110/150: Ant-mimicking spiders; One of these things is not like the other!

Arthropoda: Arachnida: Araneae: Salticidae: Myrmarachne: Myrmarachne formicaria (De Geer, 1778)

Members of the genus Myrmarachne are commonly referred to as the Ant-mimic spiders and represent some of the best examples of Batesian mimicry in the world. Their cephalothorax is elongated, with a tapered waist that imitates the silhouette of an ant and they will often wave their front legs in the air to resemble ant antennae. Continue reading “110/150: Ant-mimicking spiders; One of these things is not like the other!”

57/150: Providing A Good Start: The unique parental care of Wolf Spiders

Animalia: Arthropoda: Arachnida: Araneae: Lycosidae: Trochosa: Trochosa ruricola (De Geer, 1778)

The Rustic Wolf Spider belongs to the family Lycosidae, and is known for its keen eyesight and skilled hunting. They occur in a wide range of habitats, including grasslands, woodlands, and scrubs across the globe. While many spiders lay their eggs and leave them be, wolf spiders will go the extra mile to protect their young. Continue reading “57/150: Providing A Good Start: The unique parental care of Wolf Spiders”

29/150: Save A Spider Day – The Spined Micrathena

animalia: Arthropoda: Arachnida: Araneae: Araneidae: Micrathena: Micrathena gracilis (Walckenaer, 1805)

Micrathena gracilis is a moderately large orb-weaver spider from family Araneidae, commonly known as the spined micrathena. The females are typically black with white markings and have five pairs of black spines which are conical tubercles on the upper side of the abdomen. Continue reading “29/150: Save A Spider Day – The Spined Micrathena”

5/150: Tiny spiders crawl their way into the record books

Animalia: Arthropoda: Arachnida: Araneae: Anapidae: Comaroma: Comaroma mendocino (Levi, 1957)

Comaroma mendocino is a new representative for Canada of the spider family Anapidae. This small rare spider was first described in 1957 by Herbert Levi from the United States in Casper, Mendocino County, California. It was found in British Columbia, Saturna Island by Claudia and Darren Copley with one female specimen collected in October 2013. Continue reading “5/150: Tiny spiders crawl their way into the record books”

Visiting Victoria

At the end of October, Gerry Blagoev and I flew across the country to visit the Royal British Columbia Museum (RBCM) in Victoria, British Columbia. We were on a quest for specimens! Identified specimens, that is. Most of the time our collections team is busy finding specimens out in the field and preparing them for DNA barcoding. Once they have a sequence, we determine what the taxonomy of our specimen is based on its sequence. But how do we get to the point where we can determine the taxonomy? How do we know this taxonomy is right? By going to the experts! Continue reading “Visiting Victoria”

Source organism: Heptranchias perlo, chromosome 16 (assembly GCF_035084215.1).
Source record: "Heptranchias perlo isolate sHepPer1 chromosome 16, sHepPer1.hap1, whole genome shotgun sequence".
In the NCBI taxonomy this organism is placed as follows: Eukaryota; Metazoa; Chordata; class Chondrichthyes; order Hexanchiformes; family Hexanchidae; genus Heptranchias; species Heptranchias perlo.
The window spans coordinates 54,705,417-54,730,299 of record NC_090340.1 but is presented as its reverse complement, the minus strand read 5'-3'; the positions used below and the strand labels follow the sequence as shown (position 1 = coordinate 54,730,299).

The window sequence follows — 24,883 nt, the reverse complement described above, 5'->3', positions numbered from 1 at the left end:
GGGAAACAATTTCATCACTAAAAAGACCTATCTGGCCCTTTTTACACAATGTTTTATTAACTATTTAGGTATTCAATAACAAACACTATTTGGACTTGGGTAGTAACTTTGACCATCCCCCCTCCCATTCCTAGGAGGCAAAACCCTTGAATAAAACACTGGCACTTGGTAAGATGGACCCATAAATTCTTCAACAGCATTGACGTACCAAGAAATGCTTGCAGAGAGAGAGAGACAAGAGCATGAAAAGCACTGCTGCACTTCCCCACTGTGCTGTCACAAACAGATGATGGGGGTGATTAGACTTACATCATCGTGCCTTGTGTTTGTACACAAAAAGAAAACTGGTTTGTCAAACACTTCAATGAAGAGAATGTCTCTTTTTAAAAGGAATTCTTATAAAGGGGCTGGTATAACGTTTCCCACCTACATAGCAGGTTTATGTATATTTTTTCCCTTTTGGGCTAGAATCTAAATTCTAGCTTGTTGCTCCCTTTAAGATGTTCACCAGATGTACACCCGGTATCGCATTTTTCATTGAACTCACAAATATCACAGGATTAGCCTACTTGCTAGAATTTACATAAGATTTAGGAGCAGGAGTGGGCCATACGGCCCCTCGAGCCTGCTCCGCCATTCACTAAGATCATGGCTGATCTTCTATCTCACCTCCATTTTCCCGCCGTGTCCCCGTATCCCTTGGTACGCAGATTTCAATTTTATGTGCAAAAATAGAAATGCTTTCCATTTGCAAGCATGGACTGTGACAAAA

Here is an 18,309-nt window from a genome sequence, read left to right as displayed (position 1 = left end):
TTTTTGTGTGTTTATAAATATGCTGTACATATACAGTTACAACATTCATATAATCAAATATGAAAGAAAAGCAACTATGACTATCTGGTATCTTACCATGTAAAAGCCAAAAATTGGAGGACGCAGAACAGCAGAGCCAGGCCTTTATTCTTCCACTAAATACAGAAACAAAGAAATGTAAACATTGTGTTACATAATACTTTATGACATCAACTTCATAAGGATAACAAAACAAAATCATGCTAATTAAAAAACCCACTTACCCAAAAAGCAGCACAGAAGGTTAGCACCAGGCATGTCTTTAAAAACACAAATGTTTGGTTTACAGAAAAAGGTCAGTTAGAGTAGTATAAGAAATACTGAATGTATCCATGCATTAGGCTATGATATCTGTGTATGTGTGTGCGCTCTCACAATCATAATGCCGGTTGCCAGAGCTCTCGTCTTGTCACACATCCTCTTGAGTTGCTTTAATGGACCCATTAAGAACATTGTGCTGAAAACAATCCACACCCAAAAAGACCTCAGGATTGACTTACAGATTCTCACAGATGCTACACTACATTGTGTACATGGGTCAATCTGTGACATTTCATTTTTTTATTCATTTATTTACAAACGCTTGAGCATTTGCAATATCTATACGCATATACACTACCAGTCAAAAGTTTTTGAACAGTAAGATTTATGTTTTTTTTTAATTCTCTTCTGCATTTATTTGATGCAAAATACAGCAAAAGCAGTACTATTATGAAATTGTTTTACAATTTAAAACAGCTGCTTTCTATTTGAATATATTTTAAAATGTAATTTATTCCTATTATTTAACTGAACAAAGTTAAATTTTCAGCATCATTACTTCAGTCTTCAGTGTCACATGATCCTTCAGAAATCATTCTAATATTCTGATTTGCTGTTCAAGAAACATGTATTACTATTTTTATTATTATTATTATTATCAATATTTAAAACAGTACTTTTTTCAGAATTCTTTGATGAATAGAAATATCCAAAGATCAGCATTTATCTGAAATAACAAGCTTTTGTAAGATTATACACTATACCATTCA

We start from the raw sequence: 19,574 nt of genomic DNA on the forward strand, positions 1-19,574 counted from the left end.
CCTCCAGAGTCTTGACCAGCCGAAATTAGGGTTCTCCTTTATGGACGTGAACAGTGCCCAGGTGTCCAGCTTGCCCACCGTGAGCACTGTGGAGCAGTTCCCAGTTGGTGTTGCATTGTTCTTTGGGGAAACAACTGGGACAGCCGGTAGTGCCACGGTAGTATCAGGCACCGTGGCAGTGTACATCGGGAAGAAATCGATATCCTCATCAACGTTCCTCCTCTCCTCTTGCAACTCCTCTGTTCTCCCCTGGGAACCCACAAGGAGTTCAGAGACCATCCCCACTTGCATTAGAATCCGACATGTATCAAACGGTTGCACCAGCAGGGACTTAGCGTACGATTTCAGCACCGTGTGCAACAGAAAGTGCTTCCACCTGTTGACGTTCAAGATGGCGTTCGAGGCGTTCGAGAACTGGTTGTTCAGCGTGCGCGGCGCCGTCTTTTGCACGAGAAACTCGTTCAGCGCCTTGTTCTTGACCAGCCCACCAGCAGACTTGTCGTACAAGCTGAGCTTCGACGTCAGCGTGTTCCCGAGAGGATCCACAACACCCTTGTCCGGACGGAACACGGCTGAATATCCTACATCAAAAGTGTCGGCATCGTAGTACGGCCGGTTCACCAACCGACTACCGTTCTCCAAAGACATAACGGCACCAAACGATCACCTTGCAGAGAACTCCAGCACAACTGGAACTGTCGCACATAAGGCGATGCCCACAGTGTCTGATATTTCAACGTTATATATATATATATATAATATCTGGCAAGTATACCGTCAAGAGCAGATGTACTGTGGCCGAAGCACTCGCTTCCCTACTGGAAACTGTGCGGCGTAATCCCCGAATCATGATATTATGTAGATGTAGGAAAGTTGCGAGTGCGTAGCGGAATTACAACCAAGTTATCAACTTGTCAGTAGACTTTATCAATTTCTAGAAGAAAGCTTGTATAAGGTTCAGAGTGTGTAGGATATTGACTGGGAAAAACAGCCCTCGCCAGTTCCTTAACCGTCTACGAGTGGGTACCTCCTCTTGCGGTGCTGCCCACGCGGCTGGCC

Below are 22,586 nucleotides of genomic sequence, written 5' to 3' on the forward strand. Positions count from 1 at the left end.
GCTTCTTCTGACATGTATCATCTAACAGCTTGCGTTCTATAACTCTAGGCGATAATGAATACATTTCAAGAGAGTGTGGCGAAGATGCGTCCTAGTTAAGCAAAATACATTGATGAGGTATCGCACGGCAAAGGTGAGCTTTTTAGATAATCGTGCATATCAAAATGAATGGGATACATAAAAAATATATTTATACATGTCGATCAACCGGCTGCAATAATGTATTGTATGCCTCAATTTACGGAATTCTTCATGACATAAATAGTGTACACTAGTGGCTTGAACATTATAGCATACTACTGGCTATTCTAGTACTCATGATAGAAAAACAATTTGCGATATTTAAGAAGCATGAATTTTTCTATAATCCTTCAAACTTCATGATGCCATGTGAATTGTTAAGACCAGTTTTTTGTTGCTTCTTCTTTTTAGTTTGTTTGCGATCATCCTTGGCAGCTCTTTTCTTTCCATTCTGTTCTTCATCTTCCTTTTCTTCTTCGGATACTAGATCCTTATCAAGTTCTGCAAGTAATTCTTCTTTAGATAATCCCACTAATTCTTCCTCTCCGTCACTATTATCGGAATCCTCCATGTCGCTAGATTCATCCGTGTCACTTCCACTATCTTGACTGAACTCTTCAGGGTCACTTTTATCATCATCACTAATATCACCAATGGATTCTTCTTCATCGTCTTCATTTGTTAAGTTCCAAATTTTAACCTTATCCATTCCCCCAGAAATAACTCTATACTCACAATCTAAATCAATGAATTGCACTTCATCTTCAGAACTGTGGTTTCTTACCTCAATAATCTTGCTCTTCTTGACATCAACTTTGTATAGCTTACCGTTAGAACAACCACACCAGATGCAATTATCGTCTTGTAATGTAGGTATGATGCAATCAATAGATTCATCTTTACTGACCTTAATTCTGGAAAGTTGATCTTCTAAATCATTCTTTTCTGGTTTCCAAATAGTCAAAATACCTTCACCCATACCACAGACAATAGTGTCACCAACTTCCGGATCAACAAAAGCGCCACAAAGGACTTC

A Send Off For Spiders

Hello everyone,
The summer is quickly coming to a close and with it, my summer position at BIO, but this isn’t the end for me. I’ve been fortunate enough to secure a part-time position once again working on spiders during the upcoming fall semester. In light of this, I figured I would fill this final blog by listing three of my favourite spider species. Continue reading “A Send Off For Spiders”

BIO Blitzes BioBlitzes

Hi everyone,

I recently got back from another fun weekend of BioBlitzing – this time in the Ojibway Prairie Complex (OPC). The OPC is the equivalent of a gold mine for discovering species that are new to science or Canada. Continue reading “BIO Blitzes BioBlitzes”

Spider Ground Control to Arachnid One

Hi everyone,

I just returned from a week of aquatic sampling at Point Pelee National Park and have much to share. The peninsula that is Point Pelee is the most southern part of Canada and it is revered as one of the best spots in North America to observe the spring migration of songbirds. The park itself exists largely due to the efforts of W.E. Saunders who arrived at Point Pelee in 1882 with the intention of duck hunting. Continue reading “Spider Ground Control to Arachnid One”

Persi’s Pinery Provincial Park Plankton Pull

Hi everyone,

I just returned from a busy but fun filled week on the BIObus at the Pinery Provincial Park. The main objective was to sample aquatic invertebrates and compile a bio-inventory for the Ausable Bayfield Conservation Authority (ABCA). If you’ve been reading my earlier blogs you know that I’m keen on spiders, and fortunately, I was able to collect some interesting spiders in the ABCA. One unusual spider I found was the orb-weaving Arrow-shaped Micrathena (Micrathena sagittata). Continue reading “Persi’s Pinery Provincial Park Plankton Pull”

Natural Wonders of the Ausable-Bayfield Watershed, with a Little Bit of Outreach

Welcome to another rendition of my blog where you will hear incredible stories about our adventures in the Canadian wilderness.

On June 29, a few of us from BIO teamed up with Pinery Provincial Park and the surrounding Ausable-Bayfield Conservation Authority (ABCA) to collect, sort and maintain samples of aquatic and soil invertebrates to help construct the DNA barcode library. This will allow us to someday assess the biotic integrity of the Ausable-Bayfield Watershed by sequencing the environmental DNA in a water or soil sample. Continue reading “Natural Wonders of the Ausable-Bayfield Watershed, with a Little Bit of Outreach”